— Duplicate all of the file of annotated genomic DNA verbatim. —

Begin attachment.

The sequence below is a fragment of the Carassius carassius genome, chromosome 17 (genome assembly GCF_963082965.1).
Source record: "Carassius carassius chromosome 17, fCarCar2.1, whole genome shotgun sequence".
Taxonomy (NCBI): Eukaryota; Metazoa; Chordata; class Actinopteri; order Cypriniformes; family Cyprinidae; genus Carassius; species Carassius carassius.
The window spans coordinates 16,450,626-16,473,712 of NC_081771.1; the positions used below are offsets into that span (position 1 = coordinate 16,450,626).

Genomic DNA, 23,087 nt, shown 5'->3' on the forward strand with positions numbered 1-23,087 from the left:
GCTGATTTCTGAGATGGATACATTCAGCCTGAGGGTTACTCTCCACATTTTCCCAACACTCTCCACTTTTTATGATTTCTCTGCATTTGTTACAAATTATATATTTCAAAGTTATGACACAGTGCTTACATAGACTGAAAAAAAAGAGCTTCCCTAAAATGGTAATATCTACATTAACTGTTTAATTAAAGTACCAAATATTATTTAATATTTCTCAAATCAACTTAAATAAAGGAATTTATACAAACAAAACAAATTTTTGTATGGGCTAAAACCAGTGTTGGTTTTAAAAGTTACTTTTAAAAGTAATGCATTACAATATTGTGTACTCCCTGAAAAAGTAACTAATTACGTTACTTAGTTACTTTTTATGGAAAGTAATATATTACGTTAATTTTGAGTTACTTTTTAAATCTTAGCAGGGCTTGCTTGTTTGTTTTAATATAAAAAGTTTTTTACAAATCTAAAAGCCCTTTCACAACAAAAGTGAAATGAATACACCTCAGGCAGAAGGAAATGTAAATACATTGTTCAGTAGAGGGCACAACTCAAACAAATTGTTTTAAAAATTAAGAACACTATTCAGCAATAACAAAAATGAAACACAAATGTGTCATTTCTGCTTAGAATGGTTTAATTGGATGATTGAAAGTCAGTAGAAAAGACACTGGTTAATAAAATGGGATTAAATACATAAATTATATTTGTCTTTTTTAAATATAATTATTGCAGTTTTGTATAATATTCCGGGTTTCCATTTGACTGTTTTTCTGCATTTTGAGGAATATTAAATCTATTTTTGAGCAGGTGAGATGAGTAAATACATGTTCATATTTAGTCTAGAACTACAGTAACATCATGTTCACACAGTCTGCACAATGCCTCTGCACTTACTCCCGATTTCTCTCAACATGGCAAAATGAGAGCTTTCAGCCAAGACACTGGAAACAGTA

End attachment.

The sequence below is a fragment of the Carassius carassius genome, chromosome 17 (genome assembly GCF_963082965.1).
Source record: "Carassius carassius chromosome 17, fCarCar2.1, whole genome shotgun sequence".
Taxonomy (NCBI): Eukaryota; Metazoa; Chordata; class Actinopteri; order Cypriniformes; family Cyprinidae; genus Carassius; species Carassius carassius.
The window spans coordinates 16,450,626-16,473,712 of NC_081771.1; the positions used below are offsets into that span (position 1 = coordinate 16,450,626).

Genomic DNA, 23,087 nt, shown 5'->3' on the forward strand with positions numbered 1-23,087 from the left:
GCTGATTTCTGAGATGGATACATTCAGCCTGAGGGTTACTCTCCACATTTTCCCAACACTCTCCACTTTTTATGATTTCTCTGCATTTGTTACAAATTATATATTTCAAAGTTATGACACAGTGCTTACATAGACTGAAAAAAAAGAGCTTCCCTAAAATGGTAATATCTACATTAACTGTTTAATTAAAGTACCAAATATTATTTAATATTTCTCAAATCAACTTAAATAAAGGAATTTATACAAACAAAACAAATTTTTGTATGGGCTAAAACCAGTGTTGGTTTTAAAAGTTACTTTTAAAAGTAATGCATTACAATATTGTGTACTCCCTGAAAAAGTAACTAATTACGTTACTTAGTTACTTTTTATGGAAAGTAATATATTACGTTAATTTTGAGTTACTTTTTAAATCTTAGCAGGGCTTGCTTGTTTGTTTTAATATAAAAAGTTTTTTACAAATCTAAAAGCCCTTTCACAACAAAAGTGAAATGAATACACCTCAGGCAGAAGGAAATGTAAATACATTGTTCAGTAGAGGGCACAACTCAAACAAATTGTTTTAAAAATTAAGAACACTATTCAGCAATAACAAAAATGAAACACAAATGTGTCATTTCTGCTTAGAATGGTTTAATTGGATGATTGAAAGTCAGTAGAAAAGACACTGGTTAATAAAATGGGATTAAATACATAAATTATATTTGTCTTTTTTAAATATAATTATTGCAGTTTTGTATAATATTCCGGGTTTCCATTTGACTGTTTTTCTGCATTTTGAGGAATATTAAATCTATTTTTGAGCAGGTGAGATGAGTAAATACATGTTCATATTTAGTCTAGAACTACAGTAACATCATGTTCACACAGTCTGCACAATGCCTCTGCACTTACTCCCGATTTCTCTCAACATGGCAAAATGAGAGCTTTCAGCCAAGACACTGGAAACAGTA